One of many reasons cited in the FBI's indictment of online black market Silk Road was the sale of "illegal goods and services" related to hacking.
Section 19, subsection d., paragraph iii. of the indictment reads:
There were 801 listings under the category "Digital goods," ... For example, one listing, titled "HUGE hacking pack **150+ HACKING TOOLS & PROGRAMS**," described the item being sold as a "hacking pack loaded with keyloggers, RATs, banking trojans, and other various malware."
Ironically, the FBI has been in the spotlight recently for using many of these services itself. As reported in August by Jennifer Valentino-Devries of the WSJ :
The FBI "hires people who have hacking skill, and they purchase tools that are capable of doing these things," said a former official in the agency's cyber division.
The FBI has proposed using controversial hacking techniques including RATs, or Remote Access Terminals, which take control of a target's computer without them knowing.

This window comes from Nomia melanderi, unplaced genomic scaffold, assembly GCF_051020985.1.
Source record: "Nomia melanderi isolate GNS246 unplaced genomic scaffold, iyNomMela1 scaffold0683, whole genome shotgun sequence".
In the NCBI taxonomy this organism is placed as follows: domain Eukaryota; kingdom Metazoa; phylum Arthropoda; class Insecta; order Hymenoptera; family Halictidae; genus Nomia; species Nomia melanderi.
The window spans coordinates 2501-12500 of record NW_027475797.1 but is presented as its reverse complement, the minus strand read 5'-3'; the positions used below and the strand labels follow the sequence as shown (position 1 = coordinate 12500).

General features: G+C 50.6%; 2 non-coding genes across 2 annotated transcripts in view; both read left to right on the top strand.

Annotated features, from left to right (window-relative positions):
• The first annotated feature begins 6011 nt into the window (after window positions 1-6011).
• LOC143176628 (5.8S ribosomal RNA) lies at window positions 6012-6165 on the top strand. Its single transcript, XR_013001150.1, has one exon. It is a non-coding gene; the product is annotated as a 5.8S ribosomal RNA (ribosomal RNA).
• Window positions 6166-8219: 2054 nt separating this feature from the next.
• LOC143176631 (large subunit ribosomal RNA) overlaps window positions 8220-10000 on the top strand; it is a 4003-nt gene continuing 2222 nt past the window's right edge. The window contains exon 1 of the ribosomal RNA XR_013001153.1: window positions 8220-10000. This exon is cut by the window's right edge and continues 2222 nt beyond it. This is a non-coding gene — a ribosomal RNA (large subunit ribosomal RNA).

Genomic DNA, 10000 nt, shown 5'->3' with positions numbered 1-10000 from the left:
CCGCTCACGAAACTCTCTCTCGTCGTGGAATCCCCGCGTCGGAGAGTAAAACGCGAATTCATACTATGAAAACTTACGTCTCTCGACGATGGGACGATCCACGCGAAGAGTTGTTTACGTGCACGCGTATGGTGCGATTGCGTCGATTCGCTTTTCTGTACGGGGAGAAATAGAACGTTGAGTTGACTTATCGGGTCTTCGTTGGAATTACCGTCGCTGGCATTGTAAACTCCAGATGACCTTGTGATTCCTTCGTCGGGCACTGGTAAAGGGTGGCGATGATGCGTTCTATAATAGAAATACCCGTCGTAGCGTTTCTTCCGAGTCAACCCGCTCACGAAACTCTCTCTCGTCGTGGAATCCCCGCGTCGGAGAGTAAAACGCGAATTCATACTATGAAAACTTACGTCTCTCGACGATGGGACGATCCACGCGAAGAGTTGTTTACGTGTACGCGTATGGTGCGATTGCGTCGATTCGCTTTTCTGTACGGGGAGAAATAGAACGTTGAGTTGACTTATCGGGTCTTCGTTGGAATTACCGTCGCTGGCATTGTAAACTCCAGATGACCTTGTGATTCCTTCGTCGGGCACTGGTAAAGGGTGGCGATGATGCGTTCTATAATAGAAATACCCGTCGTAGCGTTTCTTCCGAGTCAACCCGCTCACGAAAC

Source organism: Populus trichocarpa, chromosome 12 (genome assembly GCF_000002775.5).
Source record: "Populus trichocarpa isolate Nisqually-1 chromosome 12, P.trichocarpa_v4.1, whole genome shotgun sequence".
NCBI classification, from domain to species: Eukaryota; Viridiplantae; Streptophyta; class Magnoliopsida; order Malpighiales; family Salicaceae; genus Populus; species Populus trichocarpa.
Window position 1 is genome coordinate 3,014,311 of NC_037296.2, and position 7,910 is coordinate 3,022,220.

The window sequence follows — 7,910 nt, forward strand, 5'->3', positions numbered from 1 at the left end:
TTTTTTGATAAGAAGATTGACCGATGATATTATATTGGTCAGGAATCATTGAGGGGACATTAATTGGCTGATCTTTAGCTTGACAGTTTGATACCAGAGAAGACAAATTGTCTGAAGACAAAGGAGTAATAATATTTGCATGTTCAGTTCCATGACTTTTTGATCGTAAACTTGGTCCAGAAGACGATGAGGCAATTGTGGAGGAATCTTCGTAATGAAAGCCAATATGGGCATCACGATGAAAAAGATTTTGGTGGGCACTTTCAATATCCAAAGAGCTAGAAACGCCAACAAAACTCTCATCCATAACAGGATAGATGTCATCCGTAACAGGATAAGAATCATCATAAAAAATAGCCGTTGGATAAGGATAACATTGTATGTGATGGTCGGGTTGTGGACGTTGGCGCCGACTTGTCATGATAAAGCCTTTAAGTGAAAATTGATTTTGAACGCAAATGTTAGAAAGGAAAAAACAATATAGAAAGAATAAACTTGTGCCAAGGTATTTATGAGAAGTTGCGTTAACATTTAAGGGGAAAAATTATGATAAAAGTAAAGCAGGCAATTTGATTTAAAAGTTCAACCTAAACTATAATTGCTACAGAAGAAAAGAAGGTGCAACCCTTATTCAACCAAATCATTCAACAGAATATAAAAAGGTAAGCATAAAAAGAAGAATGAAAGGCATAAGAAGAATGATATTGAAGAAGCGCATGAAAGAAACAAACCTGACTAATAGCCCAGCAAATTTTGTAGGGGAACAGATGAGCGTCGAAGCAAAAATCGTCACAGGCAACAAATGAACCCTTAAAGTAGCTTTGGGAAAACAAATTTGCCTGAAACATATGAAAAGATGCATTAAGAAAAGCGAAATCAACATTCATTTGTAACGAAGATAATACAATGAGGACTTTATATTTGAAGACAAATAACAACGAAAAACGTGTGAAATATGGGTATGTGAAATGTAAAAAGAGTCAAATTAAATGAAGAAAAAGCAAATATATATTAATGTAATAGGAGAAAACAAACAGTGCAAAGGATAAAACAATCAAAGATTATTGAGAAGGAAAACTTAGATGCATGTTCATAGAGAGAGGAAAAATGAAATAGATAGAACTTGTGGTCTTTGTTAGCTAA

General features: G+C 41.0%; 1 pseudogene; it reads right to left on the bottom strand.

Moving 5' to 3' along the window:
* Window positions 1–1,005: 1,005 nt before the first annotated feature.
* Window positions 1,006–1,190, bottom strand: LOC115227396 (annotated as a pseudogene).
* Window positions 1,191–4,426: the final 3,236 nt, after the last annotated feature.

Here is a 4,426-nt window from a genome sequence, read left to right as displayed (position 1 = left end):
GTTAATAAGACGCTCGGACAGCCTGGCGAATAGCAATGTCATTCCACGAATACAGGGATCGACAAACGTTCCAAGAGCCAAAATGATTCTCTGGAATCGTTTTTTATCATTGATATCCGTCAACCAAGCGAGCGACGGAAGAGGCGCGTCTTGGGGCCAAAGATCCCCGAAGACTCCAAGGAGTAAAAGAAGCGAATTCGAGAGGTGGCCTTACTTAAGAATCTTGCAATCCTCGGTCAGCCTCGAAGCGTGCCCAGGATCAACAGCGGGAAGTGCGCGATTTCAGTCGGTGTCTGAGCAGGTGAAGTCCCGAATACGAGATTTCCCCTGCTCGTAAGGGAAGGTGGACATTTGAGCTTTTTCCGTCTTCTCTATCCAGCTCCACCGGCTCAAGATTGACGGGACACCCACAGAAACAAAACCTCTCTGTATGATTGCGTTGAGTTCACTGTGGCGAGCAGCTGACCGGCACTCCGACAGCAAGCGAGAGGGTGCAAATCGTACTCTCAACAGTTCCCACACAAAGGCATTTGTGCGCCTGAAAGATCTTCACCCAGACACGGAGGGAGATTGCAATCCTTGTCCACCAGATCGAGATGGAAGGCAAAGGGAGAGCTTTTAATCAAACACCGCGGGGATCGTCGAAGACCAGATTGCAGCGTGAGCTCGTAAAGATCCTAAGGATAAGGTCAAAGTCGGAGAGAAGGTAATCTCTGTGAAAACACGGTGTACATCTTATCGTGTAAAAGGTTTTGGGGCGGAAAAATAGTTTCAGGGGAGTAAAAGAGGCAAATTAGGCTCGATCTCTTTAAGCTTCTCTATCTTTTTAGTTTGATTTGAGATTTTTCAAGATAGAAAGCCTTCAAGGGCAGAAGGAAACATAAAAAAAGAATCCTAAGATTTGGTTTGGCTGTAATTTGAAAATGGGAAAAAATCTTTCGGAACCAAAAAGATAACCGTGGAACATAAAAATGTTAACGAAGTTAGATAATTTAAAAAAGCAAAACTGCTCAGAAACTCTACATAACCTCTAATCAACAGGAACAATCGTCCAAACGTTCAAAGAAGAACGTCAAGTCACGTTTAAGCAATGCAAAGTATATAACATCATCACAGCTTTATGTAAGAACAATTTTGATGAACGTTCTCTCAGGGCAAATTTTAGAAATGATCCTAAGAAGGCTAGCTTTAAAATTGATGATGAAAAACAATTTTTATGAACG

Although the government is certainly free to use some techniques that private citizens cannot, these hacking exploits stand on shakey legal ground — and some have been found to be illegal.
Devries point outs in her report that a Texas judge ruled against FBI software used to" extract files and covertly take photos using a computer's camera" because he was worried that "innocent people" might become targets for surveillance.
Whatever the case, it should be obvious from Ulbricht's indictment and Devries' reporting that the modern FBI is treads on surveillance ground more frequently used by criminals.
It is even "loath" to use those tools on hackers, for fear " the suspect will discover and publicize the technique," sources told Devries.
One paragraph from the WSJ report gives new meaning to the phrase "it takes a wolf to catch a wolf":
Federal agencies have largely kept quiet about these capabilities, but court documents and interviews with people involved in the programs provide new details about the hacking tools, including spyware delivered to computers and phones through email or Web links—techniques more commonly associated with attacks by criminals.
As the FBI has recruited hackers to help implement these powerful techniques, it is not unlikely that the Bureau has employed some former customers of Silk Road.
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